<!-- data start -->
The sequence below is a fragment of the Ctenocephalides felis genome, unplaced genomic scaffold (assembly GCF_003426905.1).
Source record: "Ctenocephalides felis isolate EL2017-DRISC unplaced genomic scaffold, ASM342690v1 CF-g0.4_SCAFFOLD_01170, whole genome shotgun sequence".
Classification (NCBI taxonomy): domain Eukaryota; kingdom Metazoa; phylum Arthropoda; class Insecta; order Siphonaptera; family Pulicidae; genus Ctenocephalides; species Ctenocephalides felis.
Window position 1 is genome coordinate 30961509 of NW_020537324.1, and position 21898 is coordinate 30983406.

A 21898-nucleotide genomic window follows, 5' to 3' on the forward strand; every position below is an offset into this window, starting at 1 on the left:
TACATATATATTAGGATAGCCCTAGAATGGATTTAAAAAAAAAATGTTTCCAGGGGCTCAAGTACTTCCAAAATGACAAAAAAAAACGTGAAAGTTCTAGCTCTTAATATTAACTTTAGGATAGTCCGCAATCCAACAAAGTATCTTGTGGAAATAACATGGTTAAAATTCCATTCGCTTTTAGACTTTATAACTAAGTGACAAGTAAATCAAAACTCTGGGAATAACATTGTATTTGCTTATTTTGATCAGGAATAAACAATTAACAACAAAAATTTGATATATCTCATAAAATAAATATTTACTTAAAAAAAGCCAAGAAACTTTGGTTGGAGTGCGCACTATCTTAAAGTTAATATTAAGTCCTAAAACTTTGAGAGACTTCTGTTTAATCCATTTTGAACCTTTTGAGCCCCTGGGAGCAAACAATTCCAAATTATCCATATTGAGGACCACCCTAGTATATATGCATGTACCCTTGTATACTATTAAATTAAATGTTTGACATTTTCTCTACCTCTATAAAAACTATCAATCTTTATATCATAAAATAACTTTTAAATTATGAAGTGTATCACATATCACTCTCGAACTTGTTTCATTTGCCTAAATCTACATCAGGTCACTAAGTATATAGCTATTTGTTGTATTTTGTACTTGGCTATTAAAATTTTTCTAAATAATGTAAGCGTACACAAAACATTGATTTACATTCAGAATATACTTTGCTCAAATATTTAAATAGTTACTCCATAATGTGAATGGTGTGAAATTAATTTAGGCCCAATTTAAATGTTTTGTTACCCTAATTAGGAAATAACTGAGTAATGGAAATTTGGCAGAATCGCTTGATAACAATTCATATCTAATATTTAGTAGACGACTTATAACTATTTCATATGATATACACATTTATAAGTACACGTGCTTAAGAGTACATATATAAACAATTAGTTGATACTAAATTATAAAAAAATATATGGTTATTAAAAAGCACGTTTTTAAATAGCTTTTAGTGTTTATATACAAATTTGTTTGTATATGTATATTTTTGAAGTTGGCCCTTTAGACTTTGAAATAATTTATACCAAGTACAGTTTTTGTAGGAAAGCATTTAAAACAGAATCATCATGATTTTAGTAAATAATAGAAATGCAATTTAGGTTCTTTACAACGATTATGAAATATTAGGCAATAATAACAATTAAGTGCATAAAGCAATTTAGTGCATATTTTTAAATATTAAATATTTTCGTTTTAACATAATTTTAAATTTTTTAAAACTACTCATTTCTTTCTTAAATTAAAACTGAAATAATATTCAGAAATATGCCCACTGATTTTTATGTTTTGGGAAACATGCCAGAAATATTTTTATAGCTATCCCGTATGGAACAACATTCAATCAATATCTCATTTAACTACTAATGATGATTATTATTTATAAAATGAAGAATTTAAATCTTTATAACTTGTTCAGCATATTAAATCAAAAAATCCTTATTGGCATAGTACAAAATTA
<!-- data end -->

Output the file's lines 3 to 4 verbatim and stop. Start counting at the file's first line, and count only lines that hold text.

Classification (NCBI taxonomy): domain Eukaryota; kingdom Metazoa; phylum Arthropoda; class Insecta; order Siphonaptera; family Pulicidae; genus Ctenocephalides; species Ctenocephalides felis.
Window position 1 is genome coordinate 30961509 of NW_020537324.1, and position 21898 is coordinate 30983406.